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Is Paid Family Leave Really Bad for Business?

Immediate Release: June 24, 2014
Contact: Alan Barber (202) 293-5380 x115

New report demonstrates that the New Jersey Family Leave Insurance program helped meet the leave needs of workers while imposing no undue burden on employers.

Washington DC – Paid family leave was a major item on the agenda at yesterday’s White House Summit on Working Families. One of the items figuring prominently in yesterday’s White house Summit on Working Families was paid family leave. This is not surprising. Despite the fact most people find themselves faced with the need to take time off to care for a parent, spouse or child, or to bond with a new baby, the United States remains the only rich country that does not mandate some form of paid leave at the nation level. Perhaps the biggest argument against paid leaves is that they impose heavy burdens and are bad for business. A new report from the Center for Economic and Policy Research (CEPR) shows that this is not the case.

“It’s a valid question – whether paid family leave is bad for business - and one that comes up every time the policy is proposed. So it seemed worth asking the businesses themselves,” says Sharon Lerner, who spent the last year conducting this research. “I knew the businesses weren’t paying the benefits themselves, so I expected that they wouldn’t feel it weighed on them financially. I was surprised, though, by the number of employers who really liked paid family leave.”

The report, “Business As Usual: New Jersey Employer’s Experiences with Family Leave Insurance” explores the experiences of New Jersey employers whose employees have taken leaves under the New Jersey Family Leave Insurance (FLI) program. The program allows workers to take up to six weeks of paid leave capped at $595 a week in 2014. Under New Jersey FLI, workers can take leaves to care for new babies, seriously ill relatives, or themselves. The program is paid for by a small tax (up to 60 cents a week) on employees.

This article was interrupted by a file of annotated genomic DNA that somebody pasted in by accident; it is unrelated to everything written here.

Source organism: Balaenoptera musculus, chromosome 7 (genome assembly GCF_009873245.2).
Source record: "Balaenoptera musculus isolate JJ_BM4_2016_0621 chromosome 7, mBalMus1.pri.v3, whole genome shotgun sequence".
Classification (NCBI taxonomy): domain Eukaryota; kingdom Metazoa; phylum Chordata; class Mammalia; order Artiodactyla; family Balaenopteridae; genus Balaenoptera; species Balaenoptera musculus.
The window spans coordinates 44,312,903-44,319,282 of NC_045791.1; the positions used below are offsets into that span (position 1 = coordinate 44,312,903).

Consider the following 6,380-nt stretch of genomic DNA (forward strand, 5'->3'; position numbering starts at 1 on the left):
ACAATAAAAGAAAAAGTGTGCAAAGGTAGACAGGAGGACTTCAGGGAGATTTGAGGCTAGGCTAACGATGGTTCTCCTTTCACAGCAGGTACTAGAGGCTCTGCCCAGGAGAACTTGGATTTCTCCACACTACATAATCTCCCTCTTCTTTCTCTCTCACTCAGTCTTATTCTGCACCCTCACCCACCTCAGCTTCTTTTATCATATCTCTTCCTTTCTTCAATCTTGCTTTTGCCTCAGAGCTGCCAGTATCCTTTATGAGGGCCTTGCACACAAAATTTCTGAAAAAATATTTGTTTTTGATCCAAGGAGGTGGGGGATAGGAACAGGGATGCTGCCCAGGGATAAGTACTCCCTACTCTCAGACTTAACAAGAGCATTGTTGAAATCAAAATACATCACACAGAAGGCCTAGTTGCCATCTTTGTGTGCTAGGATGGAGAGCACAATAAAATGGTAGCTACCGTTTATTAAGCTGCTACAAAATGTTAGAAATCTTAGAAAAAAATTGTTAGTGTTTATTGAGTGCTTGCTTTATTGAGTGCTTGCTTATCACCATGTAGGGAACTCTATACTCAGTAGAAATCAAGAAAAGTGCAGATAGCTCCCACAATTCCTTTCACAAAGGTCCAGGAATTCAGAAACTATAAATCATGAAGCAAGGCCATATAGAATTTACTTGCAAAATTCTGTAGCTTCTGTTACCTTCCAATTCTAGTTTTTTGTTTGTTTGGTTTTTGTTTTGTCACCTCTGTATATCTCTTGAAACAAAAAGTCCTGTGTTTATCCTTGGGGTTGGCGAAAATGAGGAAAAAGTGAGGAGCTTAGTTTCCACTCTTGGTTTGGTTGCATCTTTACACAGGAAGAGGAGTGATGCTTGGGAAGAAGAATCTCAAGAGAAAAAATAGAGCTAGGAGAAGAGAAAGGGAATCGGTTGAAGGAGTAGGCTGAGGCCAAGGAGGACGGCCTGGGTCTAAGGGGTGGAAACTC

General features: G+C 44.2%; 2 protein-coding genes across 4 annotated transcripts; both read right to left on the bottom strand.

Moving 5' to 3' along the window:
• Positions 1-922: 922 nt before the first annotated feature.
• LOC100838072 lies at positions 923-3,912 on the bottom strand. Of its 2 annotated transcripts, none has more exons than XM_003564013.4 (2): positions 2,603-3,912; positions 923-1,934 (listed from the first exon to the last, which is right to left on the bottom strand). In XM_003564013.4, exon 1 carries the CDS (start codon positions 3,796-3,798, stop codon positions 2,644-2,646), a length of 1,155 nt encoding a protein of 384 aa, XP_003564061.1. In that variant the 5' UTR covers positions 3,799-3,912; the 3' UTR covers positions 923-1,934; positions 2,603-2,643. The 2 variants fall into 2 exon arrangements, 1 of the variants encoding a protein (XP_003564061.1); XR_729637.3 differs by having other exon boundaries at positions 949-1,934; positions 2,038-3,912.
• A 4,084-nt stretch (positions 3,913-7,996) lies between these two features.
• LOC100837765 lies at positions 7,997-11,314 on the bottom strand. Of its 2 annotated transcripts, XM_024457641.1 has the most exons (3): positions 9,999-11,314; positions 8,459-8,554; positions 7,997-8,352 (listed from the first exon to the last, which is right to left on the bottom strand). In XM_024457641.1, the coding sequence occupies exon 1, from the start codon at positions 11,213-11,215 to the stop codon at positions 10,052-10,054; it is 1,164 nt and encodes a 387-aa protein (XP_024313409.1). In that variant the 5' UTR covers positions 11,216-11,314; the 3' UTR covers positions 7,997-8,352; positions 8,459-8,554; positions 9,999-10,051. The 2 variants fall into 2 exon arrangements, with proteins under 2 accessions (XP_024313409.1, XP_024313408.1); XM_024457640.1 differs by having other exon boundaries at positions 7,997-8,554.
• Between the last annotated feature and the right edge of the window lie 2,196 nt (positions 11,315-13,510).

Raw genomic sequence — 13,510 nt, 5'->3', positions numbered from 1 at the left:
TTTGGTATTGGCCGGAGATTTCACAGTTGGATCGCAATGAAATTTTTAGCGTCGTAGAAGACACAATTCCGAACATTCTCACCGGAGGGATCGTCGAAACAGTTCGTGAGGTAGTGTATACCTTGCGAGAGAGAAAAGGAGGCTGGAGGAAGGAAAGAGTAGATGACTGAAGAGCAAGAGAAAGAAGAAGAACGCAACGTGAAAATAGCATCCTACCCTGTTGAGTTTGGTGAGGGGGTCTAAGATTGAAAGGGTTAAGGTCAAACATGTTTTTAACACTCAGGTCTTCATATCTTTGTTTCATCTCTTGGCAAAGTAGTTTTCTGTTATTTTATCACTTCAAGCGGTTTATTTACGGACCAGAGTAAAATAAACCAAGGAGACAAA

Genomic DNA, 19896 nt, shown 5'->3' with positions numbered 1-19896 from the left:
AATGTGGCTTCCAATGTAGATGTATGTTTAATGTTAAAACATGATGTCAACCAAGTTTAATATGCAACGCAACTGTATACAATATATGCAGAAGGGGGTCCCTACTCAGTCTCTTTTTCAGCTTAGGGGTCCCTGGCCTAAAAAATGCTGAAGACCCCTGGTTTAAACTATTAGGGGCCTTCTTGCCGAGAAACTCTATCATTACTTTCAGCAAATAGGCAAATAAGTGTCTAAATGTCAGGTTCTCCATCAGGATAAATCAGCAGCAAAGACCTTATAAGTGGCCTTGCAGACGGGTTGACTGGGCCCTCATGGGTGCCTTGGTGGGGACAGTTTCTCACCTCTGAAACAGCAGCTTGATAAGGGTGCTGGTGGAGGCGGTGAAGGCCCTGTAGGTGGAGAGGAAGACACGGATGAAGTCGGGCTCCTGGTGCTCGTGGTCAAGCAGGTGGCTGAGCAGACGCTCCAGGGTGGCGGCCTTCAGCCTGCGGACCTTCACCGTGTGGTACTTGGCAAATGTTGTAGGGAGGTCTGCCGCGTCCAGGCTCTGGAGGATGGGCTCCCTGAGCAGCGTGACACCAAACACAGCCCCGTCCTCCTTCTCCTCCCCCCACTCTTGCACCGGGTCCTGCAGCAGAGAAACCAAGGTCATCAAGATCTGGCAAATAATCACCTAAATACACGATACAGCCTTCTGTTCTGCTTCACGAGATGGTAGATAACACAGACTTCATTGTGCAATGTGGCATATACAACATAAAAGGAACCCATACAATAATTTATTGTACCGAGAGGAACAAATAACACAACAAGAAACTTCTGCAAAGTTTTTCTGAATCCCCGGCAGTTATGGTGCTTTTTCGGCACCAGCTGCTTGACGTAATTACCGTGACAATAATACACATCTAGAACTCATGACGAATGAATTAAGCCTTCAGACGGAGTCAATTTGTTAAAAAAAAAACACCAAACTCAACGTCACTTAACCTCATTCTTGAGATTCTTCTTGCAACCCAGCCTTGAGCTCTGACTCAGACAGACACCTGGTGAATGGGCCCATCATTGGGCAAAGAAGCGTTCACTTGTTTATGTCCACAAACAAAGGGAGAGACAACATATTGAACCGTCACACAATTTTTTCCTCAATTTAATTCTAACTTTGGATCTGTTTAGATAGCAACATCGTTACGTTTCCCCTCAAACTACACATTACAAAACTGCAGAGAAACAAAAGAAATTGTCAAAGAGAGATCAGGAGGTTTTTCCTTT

To assess the extent to which the program had other effects on employers, the report analyzed responses to confidential interviews of employers and HR personnel at New Jersey companies ranging in size from 26 to 36,000 employees (though most were small businesses). The interviews covered such topics as how employers handled work during leaves; how their experiences of dealing with employees’ needs for family leave had changed since the FLI program went into effect; what HR managers and business owners did to inform their employees about the program; whether FLI affected their businesses in terms of morale, efficiency, and paperwork; and any complaints they might have about the program.

Some of findings of the study include:

  • None of the participating employers reported that the Family Leave Insurance program affected their productivity or turnover.
  • Only two of 18 employers felt the program negatively affected their profitability.
  • Some participants found that the program improved employees’ morale.
  • Several employers reported that the length of time employees were home to care for a new baby was longer than before the Family Leave Insurance program was in place.
  • A majority of employers experienced no increase in paperwork due to administration of the program; some employers, however, reported a small to moderate increase.
  • Despite fears that the program would be abused, no employers were aware of any instances of abuse.
  • Men at the workplaces studied took fewer family and medical leaves than women and the leaves they did take tended to be shorter.
  • Some business owners and human resources (HR) managers reported a lack of awareness of FLI among their employees.
  • More than four years after the program went into effect, even some human resources professionals were confused about or unaware of the provisions of the FLI program.

The New Jersey experience was not dissimilar from the experiences in California and Rhode Island, the only other states in the nation that offer paid leave programs. Just as in New Jersey, employers in California and Rhode Island did not feel these programs imposed heavy burdens upon them or were an impediment to business. The release of this report coincides with the Demos sponsored event Good News on Paid Family Leave: Political and Practical lessons from New Jersey and California.

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